Thinking back to the seeds of my latest novel, Fury From Hell, I smile. The idea for the novel came to me while I was actively seeking a topic so I could take part in that November’s National Novel Writing Month (NaNoWriMo).
I was in the City crossing the street on Madison and 43rd Street a late Spring day in 2012. It was warm and the sun was lowering in the sky so there were shadows to be seen here and there. There was street construction that day. A large orange and white chute blocked a lane and a plume of steamy heat curled up to the blue sky dotted with streaks of white clouds.
Watching the smoke curl up, I wondered what if within the steam was a demon that infused itself into unsuspecting women as they walked on cracks on the glasphalt sidewalk. I giggled at my silliness. But, something clicked. I went back to the office and began outlining a novel — the Glasphalt Fury. Over time, the idea morphed and re-shaped itself many times.
By the time November came around, I had both an awesome experienced NaNoWriMo mentor and a full outline for this paranormal cop thriller. That month was the very first time in my life where I wrote three times a day — morning, noon and night! It was a nerve-wracking caffeine-filled 30 days that went by in a blur. SuperStorm Sandy kind of went by in a blur for me as I was so busy writing (my lights only flickered, they never fully went out).
By December 1st, I thought I had a great manuscript but it needed to be finished. It was just over 51K words. But, by this time, I was exhausted! I just came through a month of no sleep and more coffee ingestion than ever before in my life. I slept for the first few days and then the holidays were upon us. By January 3rd, I found out I was pregnant with my third child! The book had to be put on hold as I processed this new development in my life.
In the Spring of 2013, I found renewed vigor to get the Glasphalt Fury finished and edited. I was 7 months pregnant and trying to edit while battling fatigue after working my day job. I finished the edits and began sending off the manuscript to agents and publishers. Needless to say, it did not go well. Why? Because, I rushed my manuscript. I wanted the birth of my child to coincide with the “birth” of my new novel.
Every thing has its own gestation period and I was trying to incubate the book way to fast for its development cycle! After 23 rejections, or was it 26?? I felt I had to revisit what I was submitting especially since two of the rejections came back with very useful and helpful critique.
I decided to take a Gotham Writing course to help me figure out what this manuscript was missing. The course KICKED my butt! It was tough too realize that I wasn’t a perfect writer! LOL.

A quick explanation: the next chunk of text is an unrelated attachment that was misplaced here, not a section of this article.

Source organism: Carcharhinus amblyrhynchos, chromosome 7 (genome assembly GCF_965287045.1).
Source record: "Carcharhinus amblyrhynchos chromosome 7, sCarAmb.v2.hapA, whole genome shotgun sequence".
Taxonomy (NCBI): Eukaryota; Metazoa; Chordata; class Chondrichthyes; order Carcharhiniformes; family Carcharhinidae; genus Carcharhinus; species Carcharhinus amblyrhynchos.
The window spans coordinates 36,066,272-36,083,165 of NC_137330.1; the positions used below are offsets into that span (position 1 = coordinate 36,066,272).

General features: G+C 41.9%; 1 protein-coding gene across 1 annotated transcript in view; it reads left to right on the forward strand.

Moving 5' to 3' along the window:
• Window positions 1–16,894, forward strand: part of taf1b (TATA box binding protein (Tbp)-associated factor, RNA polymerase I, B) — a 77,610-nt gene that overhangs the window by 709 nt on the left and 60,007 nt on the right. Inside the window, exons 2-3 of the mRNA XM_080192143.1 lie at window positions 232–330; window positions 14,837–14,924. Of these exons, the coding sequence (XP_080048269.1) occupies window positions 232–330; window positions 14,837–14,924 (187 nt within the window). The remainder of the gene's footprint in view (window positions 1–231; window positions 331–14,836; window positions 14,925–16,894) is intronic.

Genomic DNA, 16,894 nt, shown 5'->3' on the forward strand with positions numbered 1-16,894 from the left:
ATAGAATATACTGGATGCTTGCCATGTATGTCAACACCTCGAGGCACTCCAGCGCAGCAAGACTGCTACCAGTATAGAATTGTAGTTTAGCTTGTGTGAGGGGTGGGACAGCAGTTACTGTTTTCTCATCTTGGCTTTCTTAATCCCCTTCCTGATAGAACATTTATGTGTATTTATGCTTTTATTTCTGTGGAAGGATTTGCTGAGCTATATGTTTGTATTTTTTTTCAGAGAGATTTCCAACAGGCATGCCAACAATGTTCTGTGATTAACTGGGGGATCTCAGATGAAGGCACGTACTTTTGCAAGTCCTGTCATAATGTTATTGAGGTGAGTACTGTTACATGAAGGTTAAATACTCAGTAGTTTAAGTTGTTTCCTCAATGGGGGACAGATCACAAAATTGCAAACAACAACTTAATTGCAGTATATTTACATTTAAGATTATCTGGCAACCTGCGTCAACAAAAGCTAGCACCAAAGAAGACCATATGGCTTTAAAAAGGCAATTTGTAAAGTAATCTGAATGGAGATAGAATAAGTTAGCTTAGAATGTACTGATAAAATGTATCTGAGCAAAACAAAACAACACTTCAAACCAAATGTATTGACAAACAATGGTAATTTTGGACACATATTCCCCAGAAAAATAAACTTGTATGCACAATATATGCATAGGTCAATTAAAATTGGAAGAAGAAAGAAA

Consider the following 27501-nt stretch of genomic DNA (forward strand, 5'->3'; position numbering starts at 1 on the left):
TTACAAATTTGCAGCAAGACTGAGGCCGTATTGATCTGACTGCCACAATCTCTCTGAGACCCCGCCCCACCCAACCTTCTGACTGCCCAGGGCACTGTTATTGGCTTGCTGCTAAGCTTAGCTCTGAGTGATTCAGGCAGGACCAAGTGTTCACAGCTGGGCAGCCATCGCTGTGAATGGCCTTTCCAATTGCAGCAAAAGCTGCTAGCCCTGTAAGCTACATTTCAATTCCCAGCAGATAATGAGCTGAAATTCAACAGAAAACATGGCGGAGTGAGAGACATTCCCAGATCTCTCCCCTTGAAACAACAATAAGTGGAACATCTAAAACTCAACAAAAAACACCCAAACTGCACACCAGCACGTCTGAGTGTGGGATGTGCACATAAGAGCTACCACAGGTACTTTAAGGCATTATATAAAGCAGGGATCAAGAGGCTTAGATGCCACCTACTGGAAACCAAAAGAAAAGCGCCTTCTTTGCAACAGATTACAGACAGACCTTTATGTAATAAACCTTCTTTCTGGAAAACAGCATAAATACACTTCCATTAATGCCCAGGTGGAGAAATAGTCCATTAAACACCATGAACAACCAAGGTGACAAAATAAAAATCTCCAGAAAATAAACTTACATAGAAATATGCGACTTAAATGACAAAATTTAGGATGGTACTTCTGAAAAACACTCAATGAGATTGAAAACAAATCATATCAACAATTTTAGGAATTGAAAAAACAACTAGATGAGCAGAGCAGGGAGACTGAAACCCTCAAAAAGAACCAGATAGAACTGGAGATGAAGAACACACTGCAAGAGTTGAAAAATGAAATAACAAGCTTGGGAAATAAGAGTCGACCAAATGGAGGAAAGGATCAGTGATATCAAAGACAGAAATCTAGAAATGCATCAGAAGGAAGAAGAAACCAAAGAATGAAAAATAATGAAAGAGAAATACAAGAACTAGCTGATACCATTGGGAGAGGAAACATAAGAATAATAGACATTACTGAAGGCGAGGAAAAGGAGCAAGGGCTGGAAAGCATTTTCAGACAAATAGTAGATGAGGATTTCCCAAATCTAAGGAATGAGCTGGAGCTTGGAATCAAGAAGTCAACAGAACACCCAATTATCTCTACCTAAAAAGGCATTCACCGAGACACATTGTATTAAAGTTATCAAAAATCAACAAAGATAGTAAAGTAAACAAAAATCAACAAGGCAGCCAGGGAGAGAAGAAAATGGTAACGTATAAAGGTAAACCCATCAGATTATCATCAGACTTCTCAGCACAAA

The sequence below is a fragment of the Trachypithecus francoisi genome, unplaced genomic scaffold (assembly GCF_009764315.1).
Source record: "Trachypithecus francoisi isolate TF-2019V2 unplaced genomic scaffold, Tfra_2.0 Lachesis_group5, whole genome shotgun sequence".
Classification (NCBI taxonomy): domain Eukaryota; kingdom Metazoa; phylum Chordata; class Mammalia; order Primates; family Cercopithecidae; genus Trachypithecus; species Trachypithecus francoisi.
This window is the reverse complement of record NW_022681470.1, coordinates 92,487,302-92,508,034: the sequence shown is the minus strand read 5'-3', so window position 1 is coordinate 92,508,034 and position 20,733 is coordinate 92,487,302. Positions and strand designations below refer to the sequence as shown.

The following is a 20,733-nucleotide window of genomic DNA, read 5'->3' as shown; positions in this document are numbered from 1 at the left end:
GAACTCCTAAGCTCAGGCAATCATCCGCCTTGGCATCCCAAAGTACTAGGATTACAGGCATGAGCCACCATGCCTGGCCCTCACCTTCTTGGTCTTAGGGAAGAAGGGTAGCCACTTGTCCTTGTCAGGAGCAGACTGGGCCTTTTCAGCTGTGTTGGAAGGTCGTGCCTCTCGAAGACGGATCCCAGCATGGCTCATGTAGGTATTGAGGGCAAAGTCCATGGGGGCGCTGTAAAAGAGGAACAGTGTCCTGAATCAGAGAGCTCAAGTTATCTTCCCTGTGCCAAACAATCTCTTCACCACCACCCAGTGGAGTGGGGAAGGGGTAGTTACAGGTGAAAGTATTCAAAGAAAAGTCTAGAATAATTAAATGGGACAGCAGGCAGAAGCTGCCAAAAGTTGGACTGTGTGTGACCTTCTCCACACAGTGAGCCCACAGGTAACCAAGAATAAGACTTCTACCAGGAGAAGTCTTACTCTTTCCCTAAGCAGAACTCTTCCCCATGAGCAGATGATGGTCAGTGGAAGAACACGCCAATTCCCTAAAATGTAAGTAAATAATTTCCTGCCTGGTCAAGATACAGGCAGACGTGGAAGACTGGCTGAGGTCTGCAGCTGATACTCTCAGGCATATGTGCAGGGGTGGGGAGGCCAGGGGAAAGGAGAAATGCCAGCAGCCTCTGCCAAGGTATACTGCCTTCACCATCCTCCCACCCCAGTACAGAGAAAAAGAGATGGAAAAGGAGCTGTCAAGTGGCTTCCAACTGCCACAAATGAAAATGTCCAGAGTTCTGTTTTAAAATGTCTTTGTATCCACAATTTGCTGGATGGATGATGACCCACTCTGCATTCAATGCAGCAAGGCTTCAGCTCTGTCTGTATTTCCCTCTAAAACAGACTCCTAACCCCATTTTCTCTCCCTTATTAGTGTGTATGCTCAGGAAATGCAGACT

One of the exercises in the course was to write a line of description of the sky above where you were at that moment. My sentence was 46 words long. 🙂 [One of my classmates beat me — theirs was 76 words long!]
Clearly, I had a problem.
Long story short, writing this novel was a lesson for me. This novel is technically my third full-length novel. I did not complete the 1st one. The second one had technical difficulties and this third one suffered from baby-brain! Through it all, I learned a lot! I know what to do and when I have to allow my MUSE to gestate and let the novel percolate in my subconsciousness — this is a must or else you run the risk of allowing your BRAIN to write instead of your writing muse. Please never let your brain write! That is, unless you are writing a fact-based article.
Through this whole long 22-month process, the book went from being titled “Glasphalt Fury” to Fury From Hell. It was a stand-alone novel and it is now a series following Detectives Jennifer Holden and Betty Feinster as they solve murders on the streets of Brooklyn and battle demons vying for their souls.
Fury From Hell’s theme spins on the age-old conflict — good vs. evil. Holden is an atheist who has baggage in her childhood that keeps following her around. That baggage leads to her possession by Fury Abatu and brings Holden to the attention of both the evil denizens of the Hell and the human warriors of good here on Earth — modern-day witches.
This book has not always been fun for me to write but the process has been deeply empowering. I went from hating this book immensely (because it made me WORK!) to loving it almost as much as I love my now 1-year-old daughter.
To summarize, the journey of bringing a novel from an ephemeral idea to a fully realized book with a cover and blurb is not charted out in a static formula. No matter how many novels you write the journey for each one will be vastly different. Each book brings something to the fore in your life that needs your attention now.
Thank you all for sharing your thoughts with me on Twitter and FB these last few months. I can’t wait to hear more of your stories of how you helped your novels come into being.
Ta-ta for now,